BREAKPOINT 09-18-2012

Having attended the Naval Academy and experienced various ways we ignored or rationalized the Honor Concept (“A midshipman does not lie, cheat, or steal”), the BreakPoint message below resonates.

It is especially poignant when I think of how many times I have rationalized (or had others rationalize for me) my sin.  For example, after confessing my bondage to pornography and my adultery through lust and masturbation, I was told by one person, “It’s not as bad as if you had physically committed adultery.” (or words to that effect)  Another accountability partner (who has since divorced) told me, essentially, “Your wife has to understand – you’re going to fall into sin again.  She can’t expect you to never [lust][commit adultery][look at pornography][whatever – choose the sexual sin] again!”

In my own mind, I have rationalized sins long enough to commit them, then minutes or hours or days or weeks later been convicted by the Holy Spirit, and had to confess and ask forgiveness from God and others I sinned against (or, for many years, just live in guilt and the fear of being discovered).

Sin is sin.  You know it is sin.  If you find yourself trying to find a way to convince yourself (and you conscience) something is not sin, so that you can “enjoy” it guilt-free, you’re rationalizing…IT’S STILL SIN!

Give it a read:

http://links.mkt3980.com/servlet/MailView?ms=NDgwMzIwMwS2&r=MjA3NTMxNDAzNAS2&j=NTMzMjc2MDgS1&mt=1&rt=0

Cheating at Harvard

Let’s Be Honest About Ourselves

Eric Metaxas

September 18, 2012

The disciplinary board at Harvard recently announced that it was investigating allegations of cheating that were described as “unprecedented in anyone’s living memory.”

The allegations of plagiarism and “inappropriate collaboration” on last spring’s take-home final in the course “Introduction to Congress,” involved nearly one-half of the 279 Harvard students who took the class.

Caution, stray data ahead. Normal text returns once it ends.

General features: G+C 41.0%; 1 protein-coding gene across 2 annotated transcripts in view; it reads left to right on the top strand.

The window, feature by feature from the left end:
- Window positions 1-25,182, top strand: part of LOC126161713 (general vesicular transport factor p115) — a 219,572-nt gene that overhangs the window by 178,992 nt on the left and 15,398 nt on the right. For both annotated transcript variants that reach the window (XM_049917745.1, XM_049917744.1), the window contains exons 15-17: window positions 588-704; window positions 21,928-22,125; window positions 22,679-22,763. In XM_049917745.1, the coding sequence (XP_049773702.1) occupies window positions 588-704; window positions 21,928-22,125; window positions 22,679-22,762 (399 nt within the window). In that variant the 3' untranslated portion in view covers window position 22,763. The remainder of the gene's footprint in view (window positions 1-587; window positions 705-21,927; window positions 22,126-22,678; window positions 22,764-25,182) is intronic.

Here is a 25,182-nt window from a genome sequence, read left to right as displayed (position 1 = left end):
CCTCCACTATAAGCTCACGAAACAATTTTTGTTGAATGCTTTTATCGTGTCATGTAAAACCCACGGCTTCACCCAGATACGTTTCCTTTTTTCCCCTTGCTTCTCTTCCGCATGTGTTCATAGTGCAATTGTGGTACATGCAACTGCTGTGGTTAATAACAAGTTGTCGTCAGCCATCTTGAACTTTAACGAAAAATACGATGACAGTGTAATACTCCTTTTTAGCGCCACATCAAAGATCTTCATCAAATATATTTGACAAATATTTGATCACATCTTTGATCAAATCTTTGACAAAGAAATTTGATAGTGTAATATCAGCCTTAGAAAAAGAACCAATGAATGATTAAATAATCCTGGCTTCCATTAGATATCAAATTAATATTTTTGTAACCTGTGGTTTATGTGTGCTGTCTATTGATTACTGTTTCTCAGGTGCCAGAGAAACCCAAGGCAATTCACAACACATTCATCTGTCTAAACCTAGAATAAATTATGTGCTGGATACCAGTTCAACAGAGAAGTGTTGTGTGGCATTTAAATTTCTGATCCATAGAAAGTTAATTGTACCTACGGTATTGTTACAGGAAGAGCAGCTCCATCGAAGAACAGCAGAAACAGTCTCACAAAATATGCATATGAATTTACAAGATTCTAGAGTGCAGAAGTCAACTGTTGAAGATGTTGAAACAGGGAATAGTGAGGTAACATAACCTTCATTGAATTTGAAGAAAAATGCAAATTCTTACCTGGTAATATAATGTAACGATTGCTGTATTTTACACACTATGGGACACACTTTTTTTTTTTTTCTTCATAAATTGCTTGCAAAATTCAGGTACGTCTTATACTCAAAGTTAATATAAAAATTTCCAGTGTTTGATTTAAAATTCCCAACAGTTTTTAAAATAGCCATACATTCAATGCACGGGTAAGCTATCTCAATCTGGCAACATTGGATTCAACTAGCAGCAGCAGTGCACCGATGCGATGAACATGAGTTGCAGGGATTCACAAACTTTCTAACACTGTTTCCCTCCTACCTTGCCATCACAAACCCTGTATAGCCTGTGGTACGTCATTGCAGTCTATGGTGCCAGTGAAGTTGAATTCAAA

The investigation began when the professor noticed that between ten and twenty of the tests contained similar answers. Further investigation by the disciplinary board found an additional 100 or so to be “suspicious.”

If the students are found guilty of cheating, they could be suspended for one year and receive other sanctions.

While I as a Yale alumnus am tempted to have some fun at Harvard’s expense, that would be inappropriate. First of all, we don’t have all the facts.

Even more important, cheating happens virtually everywhere—it’s part of the human condition.

Last year, an epidemic of cheating was uncovered in the Atlanta public school system. There was strong evidence that teachers in some public schools had erased students’ answers on standardized tests and penciled in the correct ones.

Then there are the less dramatic ways that, in the words of behavioral economist Dan Ariely, “we lie to everyone—especially ourselves.” In his new book, “The (Honest) Truth about Dishonesty,” Ariely debunks the notion that a kind of cost-benefit analysis lies behind human dishonesty. On the contrary, his research shows that neither possible rewards nor even the likelihood of getting caught play much of a role in the decision to cheat.

He also disputes the idea that cheating involves a rejection of the idea of right and wrong. In his account, people are caught between two competing goals: They want to see themselves as good and moral people, and they also want stuff.

I don’t know if Ariely, who is an Israeli, has read Romans 7, but he is describing the dilemma the Apostle Paul identified.

The way we reconcile these competing goals is to lie to ourselves about our honesty. The most obvious form of this self-deception is rationalization. In the aforementioned Atlanta scandal, teachers rationalized their cheating as a kind of protest against over-emphasizing standardized tests.

Ariely also documents that we “limit” ourselves to small acts of dishonesty. In several experiments Ariely and company found that “lots of people cheat a little bit; very, very few people cheat a lot.” Those who cheated “a little bit” got the benefits of cheating while continuing to think of themselves as good and moral people.

Except, of course, they really aren’t. To reference the Apostle Paul again, “none is righteous, no, not one…” Virtue isn’t what you do when nothing is at stake: It’s what you do when doing the right thing comes at a cost, whether large or small.

For the Christian, the response to this dilemma is God’s grace, which forgives and transforms us. We become new creatures instead of imagining ourselves as something we’re not.

THIS IS A RUSH TRANSCRIPT. THIS COPY MAY NOT BE IN FINAL FORM AND MAY BE UPDATED.

BreakPoint/Chuck Colson Center for Christian Worldview

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